Many East Asian societies have very structured social hierarchies. These social systems regulate almost all cultural activities and are replicated in the dojo. Often the social hierarchy confers respect to seniors and teachers. They are honored and their word is respected. Most of us are probably familiar with the role of the sensei (and its equivalents in non-Japanese martial arts) and have some understanding of the respect offered to teachers by students. However, because of the social distance between the sensei and his or her junior students it can be difficult for them to interact and learn directly from the master. In cases like this another set of social relationships has emerged to facilitate learning. This is the sempai-kohai relationship. The sempai or senior member often has a more direct responsibility over the training of the kohai or junior member than the sensei. While a sensei may have many students, even hundreds of students, over the course of a lifetime a sempai will often just have a handful of learners he guides. And the kohai, while junior to all the teachers and seniors, will consider just a few of the seniors his sempai.
Why is this important for us? Since we are particularly interested in learning it is important for us to understand the systems that facilitate instruction. In traditional martial arts there is often an unwavering devotion to the perfection of technique. Karate masters punch the makiwara hundreds of times to train perfect punches, judoka practice uchikomi or "fitting in" thousands of times to set up the perfect throw, competitors break down their kata and practice them in segments over and over again to obtain near perfect performance. It is the sensei that sets the standard, but for the new student reaching the level demanded by the sensei may seem impossible. It is the sempai who mediates the distance between the demands of the sensei and the needs of the student. It is the sempai who directly challenges and who can be challenged by the student. This is not always gentle instruction, as anyone who's been invited to spar with the black belts for the first time probably knows, but it is instructive.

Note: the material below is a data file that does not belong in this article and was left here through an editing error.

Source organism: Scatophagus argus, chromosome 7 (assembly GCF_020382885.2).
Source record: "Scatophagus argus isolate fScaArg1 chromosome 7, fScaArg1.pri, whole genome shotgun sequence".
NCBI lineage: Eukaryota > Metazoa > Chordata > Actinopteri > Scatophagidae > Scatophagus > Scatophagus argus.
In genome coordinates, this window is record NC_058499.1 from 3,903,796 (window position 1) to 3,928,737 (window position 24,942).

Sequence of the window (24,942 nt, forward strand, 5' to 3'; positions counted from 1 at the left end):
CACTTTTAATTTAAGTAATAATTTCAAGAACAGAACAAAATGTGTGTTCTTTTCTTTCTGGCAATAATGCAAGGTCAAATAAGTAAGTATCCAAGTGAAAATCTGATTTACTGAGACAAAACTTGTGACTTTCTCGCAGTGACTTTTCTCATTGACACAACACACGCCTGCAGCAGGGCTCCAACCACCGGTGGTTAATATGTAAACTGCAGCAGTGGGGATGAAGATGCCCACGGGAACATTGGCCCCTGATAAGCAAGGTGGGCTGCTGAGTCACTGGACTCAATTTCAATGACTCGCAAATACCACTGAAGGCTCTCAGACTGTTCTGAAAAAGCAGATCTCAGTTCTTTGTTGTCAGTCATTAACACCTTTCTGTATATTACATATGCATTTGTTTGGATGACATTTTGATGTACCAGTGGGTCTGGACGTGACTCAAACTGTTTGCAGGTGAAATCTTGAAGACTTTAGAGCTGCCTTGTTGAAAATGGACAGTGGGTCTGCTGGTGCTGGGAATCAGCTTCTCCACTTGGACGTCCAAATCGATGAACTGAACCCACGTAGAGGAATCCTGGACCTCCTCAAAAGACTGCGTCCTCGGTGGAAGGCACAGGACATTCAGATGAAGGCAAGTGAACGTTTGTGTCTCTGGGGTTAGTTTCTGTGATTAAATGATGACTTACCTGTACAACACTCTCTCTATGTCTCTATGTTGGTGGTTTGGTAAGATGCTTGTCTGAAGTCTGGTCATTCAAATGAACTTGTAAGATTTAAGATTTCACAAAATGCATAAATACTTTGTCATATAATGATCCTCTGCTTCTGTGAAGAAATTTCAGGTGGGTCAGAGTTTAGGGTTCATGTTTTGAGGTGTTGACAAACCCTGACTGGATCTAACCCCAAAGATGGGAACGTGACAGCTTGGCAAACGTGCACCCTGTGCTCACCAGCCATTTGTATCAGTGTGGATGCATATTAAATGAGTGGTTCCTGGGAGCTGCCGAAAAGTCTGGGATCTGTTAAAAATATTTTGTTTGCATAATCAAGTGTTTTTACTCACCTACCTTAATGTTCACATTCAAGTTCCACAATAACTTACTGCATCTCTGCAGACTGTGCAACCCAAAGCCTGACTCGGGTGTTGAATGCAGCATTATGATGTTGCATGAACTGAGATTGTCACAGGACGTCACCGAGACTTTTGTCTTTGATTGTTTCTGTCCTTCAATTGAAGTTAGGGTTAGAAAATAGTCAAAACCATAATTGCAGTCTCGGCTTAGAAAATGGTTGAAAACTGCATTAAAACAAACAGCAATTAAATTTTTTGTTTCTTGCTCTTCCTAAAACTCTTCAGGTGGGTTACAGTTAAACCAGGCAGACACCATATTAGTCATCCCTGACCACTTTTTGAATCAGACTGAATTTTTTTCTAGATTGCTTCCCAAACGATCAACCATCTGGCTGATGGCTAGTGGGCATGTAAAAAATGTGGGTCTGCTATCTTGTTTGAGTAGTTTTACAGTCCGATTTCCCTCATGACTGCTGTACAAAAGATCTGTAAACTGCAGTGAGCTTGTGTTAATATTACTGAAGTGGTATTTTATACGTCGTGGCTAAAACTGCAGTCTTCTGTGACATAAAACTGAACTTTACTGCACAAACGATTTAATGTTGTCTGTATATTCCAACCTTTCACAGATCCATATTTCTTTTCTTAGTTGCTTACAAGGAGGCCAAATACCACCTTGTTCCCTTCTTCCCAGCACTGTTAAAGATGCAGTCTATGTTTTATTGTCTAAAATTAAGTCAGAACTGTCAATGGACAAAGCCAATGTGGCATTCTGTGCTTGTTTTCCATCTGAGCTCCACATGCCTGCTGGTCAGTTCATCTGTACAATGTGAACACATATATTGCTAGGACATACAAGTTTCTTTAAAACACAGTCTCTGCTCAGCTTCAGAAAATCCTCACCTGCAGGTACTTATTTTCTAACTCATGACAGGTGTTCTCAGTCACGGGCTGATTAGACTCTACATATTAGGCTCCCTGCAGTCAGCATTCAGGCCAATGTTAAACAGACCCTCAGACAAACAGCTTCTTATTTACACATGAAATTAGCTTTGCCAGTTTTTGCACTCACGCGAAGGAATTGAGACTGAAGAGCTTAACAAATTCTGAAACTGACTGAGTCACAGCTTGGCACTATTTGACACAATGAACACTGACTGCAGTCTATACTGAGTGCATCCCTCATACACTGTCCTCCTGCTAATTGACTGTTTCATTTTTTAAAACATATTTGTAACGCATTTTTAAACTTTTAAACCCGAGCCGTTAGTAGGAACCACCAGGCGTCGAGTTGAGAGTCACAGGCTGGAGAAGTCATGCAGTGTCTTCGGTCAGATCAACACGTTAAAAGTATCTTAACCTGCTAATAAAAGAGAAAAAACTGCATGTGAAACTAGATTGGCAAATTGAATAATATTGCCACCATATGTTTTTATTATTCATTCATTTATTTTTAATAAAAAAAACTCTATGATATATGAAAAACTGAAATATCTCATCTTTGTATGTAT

This traditional relationship also has a connection to modern learning theory. In modern schools of education it is called mentoring. Mentoring is a term many of us have a passing familiarity with, but in this context it means employing a senior-junior social relationship to facilitate learning. Mentors are more than teachers. They are friends, coaches, and guides. Ann Rolfe, the founder of Mentoring Works, has developed a model to explain the power of mentors. She says that mentors have the ability to guide learners from their current situation to making informed decisions through action and reflection.
Mentors inform every aspect of learning and are often the key to unlocking success for students. These are lessons that modern teachers and students of the martial arts can take from our traditions, mentorship is critical to success in learning and all learning is interpersonal. Whether we think of mentoring in terms of the senpai and kohai relationship or whether we think of learning in more modern terms we teach and learn as members of communities and the relationships that facilitate learning are important for us to cultivate.
The sempai-kohai/mentoring relationship is important in every stage of learning.Byline: Geoff Wingard, M.A, M.Ed. is History Department Chair at Bangor High School and Instructor of History and Education at Husson University. He teaches Shotokan karate at Heisui Dojo. He may be reached at firstname.lastname@example.org.
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